Wednesday, June 10, 2020

Four anti-racist resources for the learning ally

Posted By on Wed, Jun 10, 2020 at 1:00 AM

To encourage social distancing during the spread of COVID-19, we are altering our regular “Event Horizon” section for the foreseeable future. While many local events have been canceled, we will clue you into at least one local online experience — this week: artist/activist Jasmine Dillavou's zine-making workshop for teens — and recommend some things you can do at home or safely out and about. Please continue to support local arts during this difficult time.


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Read

Between the World and Me

by Ta-Nehisi Coates

Between the World and Me is a deeply moving book that shares author Ta-Nehisi Coates’ experiences as a black man in America, written as a letter to his teenage son.
Coates’ prose is poetic as he explores the pervasive fear that has existed with him since childhood, and the institutionally sanctioned construct of race that persists in subverting some while elevating others. It’s an informative and heartbreaking read, but also a necessary one for any person trying to expand their understanding of what it means to be black in the United States.




Listen

Behind the Bastards: The Man Who Teaches Our Cops to Kill

Journalist and podcast host Robert Evans discusses the history of the Killology Research Group and its troubling relationship with law enforcement agencies throughout the United States. Thousands of law enforcement officers have taken Killology courses over the last two decades, training them how to kill without conscious thought. Evans delves into the principles of these courses, many of which are based on founder David Grossman’s study of killing in combat, including divisive “us versus them” rhetoric, fear and violence. This compelling podcast will leave listeners with insights into at least one party responsible for the militarization of law enforcement today. Available on most podcast platforms.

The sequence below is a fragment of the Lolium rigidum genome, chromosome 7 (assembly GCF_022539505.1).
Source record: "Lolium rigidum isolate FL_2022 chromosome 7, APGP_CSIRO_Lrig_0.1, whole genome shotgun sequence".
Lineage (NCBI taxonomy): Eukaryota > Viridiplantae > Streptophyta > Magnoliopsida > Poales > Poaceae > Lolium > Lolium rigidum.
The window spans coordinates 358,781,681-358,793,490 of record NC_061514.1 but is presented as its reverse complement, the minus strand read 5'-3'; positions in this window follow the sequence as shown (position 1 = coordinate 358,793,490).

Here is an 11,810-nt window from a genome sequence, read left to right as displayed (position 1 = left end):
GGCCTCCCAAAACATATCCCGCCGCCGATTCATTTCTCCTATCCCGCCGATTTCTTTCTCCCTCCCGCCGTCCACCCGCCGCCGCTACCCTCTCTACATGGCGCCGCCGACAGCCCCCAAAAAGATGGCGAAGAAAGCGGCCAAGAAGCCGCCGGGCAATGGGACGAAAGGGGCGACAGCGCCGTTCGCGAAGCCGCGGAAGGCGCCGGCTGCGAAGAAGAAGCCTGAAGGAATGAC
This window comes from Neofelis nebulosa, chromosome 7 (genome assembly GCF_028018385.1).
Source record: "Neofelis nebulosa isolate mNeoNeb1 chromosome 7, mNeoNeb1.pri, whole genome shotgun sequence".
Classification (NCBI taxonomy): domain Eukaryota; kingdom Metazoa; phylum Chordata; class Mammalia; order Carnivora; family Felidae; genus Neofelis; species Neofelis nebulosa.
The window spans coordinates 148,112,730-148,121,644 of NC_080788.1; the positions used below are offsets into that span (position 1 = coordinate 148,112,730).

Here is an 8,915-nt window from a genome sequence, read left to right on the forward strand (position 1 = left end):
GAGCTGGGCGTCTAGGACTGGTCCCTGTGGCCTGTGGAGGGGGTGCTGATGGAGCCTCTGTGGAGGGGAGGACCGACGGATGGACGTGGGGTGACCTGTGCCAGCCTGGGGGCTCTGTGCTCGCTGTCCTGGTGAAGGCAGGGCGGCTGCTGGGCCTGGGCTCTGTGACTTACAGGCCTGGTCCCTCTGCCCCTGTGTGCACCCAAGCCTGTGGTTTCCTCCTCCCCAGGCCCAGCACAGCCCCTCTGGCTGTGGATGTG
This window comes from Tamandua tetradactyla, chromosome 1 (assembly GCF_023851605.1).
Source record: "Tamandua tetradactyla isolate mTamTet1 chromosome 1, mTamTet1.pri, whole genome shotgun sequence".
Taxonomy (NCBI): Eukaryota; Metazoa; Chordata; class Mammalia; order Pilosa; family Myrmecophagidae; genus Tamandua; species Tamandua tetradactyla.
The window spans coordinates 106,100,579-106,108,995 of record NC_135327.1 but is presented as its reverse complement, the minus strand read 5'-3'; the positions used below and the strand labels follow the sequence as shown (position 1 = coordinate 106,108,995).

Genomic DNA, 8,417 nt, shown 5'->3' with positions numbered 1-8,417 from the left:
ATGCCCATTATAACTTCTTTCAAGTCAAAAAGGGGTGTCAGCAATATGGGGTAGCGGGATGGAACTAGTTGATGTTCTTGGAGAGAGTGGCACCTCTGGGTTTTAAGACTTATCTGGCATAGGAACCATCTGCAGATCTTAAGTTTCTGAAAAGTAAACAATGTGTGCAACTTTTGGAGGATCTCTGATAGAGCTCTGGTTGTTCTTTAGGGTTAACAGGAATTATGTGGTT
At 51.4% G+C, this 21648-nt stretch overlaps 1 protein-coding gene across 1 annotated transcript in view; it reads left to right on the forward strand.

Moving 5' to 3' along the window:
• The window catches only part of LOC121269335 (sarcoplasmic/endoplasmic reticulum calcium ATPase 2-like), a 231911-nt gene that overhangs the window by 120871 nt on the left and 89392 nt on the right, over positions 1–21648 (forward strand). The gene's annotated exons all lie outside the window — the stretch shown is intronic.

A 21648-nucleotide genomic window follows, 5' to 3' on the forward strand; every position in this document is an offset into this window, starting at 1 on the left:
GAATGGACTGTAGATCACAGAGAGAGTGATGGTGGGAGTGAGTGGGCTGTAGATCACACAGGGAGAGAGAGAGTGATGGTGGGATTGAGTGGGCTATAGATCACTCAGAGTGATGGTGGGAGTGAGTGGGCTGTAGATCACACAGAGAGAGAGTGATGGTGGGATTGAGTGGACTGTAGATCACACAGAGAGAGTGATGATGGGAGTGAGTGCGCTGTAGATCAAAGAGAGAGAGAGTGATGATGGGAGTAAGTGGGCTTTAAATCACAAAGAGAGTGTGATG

Watch

Let It Fall: Los Angeles 1982-1992

When the story of the Los Angeles riots began to dominate the news in households throughout the United States, most Americans viewed it as an uprising triggered by a single incidence of injustice. The citizens of the city, particularly people of color, knew an entirely different story. Director John Ridley shares Los Angeles’ fraught history of police violence, detailing nearly a decade of racism, injustice, murder and systemic abuse leading up to the day that four policemen beat Rodney King. One of the most compelling aspects of the documentary is Ridley’s list of interviewees, including victims of police brutality over many years, a juror from the Rodney King trial, an officer who killed an unarmed black man utilizing the department’s dangerous chokehold technique, and one of the officers who beat King. Available now on Netflix.

Read

So You Want to Talk About Race

by Ijeoma Oluo

So You Want to Talk About Race accomplishes quite a bit for a single book. Author Ijeoma Oluo offers frank and informative insight into her experiences as a black woman through sharing the many, many cringeworthy conversations she encounters just trying to navigate her daily life — conversations that many readers will likely recognize as mistakes they themselves have made. Through detailing these experiences, Oluo also educates the reader on topics ranging from white privilege to far-too-common microaggressions like asking to touch a black woman’s hair or making inane commentary about how “educated” a person of color sounds. Her book even works as a primer for navigating topics related to race and, more importantly, how to think before you start those conversations.

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